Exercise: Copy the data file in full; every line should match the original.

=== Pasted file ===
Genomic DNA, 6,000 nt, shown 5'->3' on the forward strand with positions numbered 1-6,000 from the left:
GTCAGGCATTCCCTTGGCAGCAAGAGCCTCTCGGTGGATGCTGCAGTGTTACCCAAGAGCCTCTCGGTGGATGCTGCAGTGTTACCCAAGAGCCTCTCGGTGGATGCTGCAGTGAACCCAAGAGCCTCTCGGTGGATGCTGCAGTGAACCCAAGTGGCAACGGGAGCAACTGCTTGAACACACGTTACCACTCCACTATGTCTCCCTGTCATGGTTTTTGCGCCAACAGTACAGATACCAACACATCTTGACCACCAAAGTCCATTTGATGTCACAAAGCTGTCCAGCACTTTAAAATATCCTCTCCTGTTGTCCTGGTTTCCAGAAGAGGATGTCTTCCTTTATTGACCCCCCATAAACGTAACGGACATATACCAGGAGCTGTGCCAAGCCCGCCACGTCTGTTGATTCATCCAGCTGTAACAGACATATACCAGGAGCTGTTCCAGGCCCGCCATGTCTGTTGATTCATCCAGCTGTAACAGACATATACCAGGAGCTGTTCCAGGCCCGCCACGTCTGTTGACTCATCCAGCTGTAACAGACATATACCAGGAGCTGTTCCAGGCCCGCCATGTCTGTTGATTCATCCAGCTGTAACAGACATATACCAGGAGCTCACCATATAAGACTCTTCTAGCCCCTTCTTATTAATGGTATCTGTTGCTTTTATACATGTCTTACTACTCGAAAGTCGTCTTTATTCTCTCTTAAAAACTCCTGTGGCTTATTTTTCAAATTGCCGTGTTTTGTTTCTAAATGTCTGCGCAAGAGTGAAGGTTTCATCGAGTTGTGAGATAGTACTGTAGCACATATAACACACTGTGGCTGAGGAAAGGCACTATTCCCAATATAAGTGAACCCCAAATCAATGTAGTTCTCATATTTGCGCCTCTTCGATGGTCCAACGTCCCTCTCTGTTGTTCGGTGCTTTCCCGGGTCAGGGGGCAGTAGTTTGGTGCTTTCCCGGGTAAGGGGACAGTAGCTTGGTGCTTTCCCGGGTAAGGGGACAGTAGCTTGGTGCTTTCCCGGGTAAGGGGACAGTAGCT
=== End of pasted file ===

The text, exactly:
Genomic DNA, 6,000 nt, shown 5'->3' on the forward strand with positions numbered 1-6,000 from the left:
GTCAGGCATTCCCTTGGCAGCAAGAGCCTCTCGGTGGATGCTGCAGTGTTACCCAAGAGCCTCTCGGTGGATGCTGCAGTGTTACCCAAGAGCCTCTCGGTGGATGCTGCAGTGAACCCAAGAGCCTCTCGGTGGATGCTGCAGTGAACCCAAGTGGCAACGGGAGCAACTGCTTGAACACACGTTACCACTCCACTATGTCTCCCTGTCATGGTTTTTGCGCCAACAGTACAGATACCAACACATCTTGACCACCAAAGTCCATTTGATGTCACAAAGCTGTCCAGCACTTTAAAATATCCTCTCCTGTTGTCCTGGTTTCCAGAAGAGGATGTCTTCCTTTATTGACCCCCCATAAACGTAACGGACATATACCAGGAGCTGTGCCAAGCCCGCCACGTCTGTTGATTCATCCAGCTGTAACAGACATATACCAGGAGCTGTTCCAGGCCCGCCATGTCTGTTGATTCATCCAGCTGTAACAGACATATACCAGGAGCTGTTCCAGGCCCGCCACGTCTGTTGACTCATCCAGCTGTAACAGACATATACCAGGAGCTGTTCCAGGCCCGCCATGTCTGTTGATTCATCCAGCTGTAACAGACATATACCAGGAGCTCACCATATAAGACTCTTCTAGCCCCTTCTTATTAATGGTATCTGTTGCTTTTATACATGTCTTACTACTCGAAAGTCGTCTTTATTCTCTCTTAAAAACTCCTGTGGCTTATTTTTCAAATTGCCGTGTTTTGTTTCTAAATGTCTGCGCAAGAGTGAAGGTTTCATCGAGTTGTGAGATAGTACTGTAGCACATATAACACACTGTGGCTGAGGAAAGGCACTATTCCCAATATAAGTGAACCCCAAATCAATGTAGTTCTCATATTTGCGCCTCTTCGATGGTCCAACGTCCCTCTCTGTTGTTCGGTGCTTTCCCGGGTCAGGGGGCAGTAGTTTGGTGCTTTCCCGGGTAAGGGGACAGTAGCTTGGTGCTTTCCCGGGTAAGGGGACAGTAGCTTGGTGCTTTCCCGGGTAAGGGGACAGTAGCT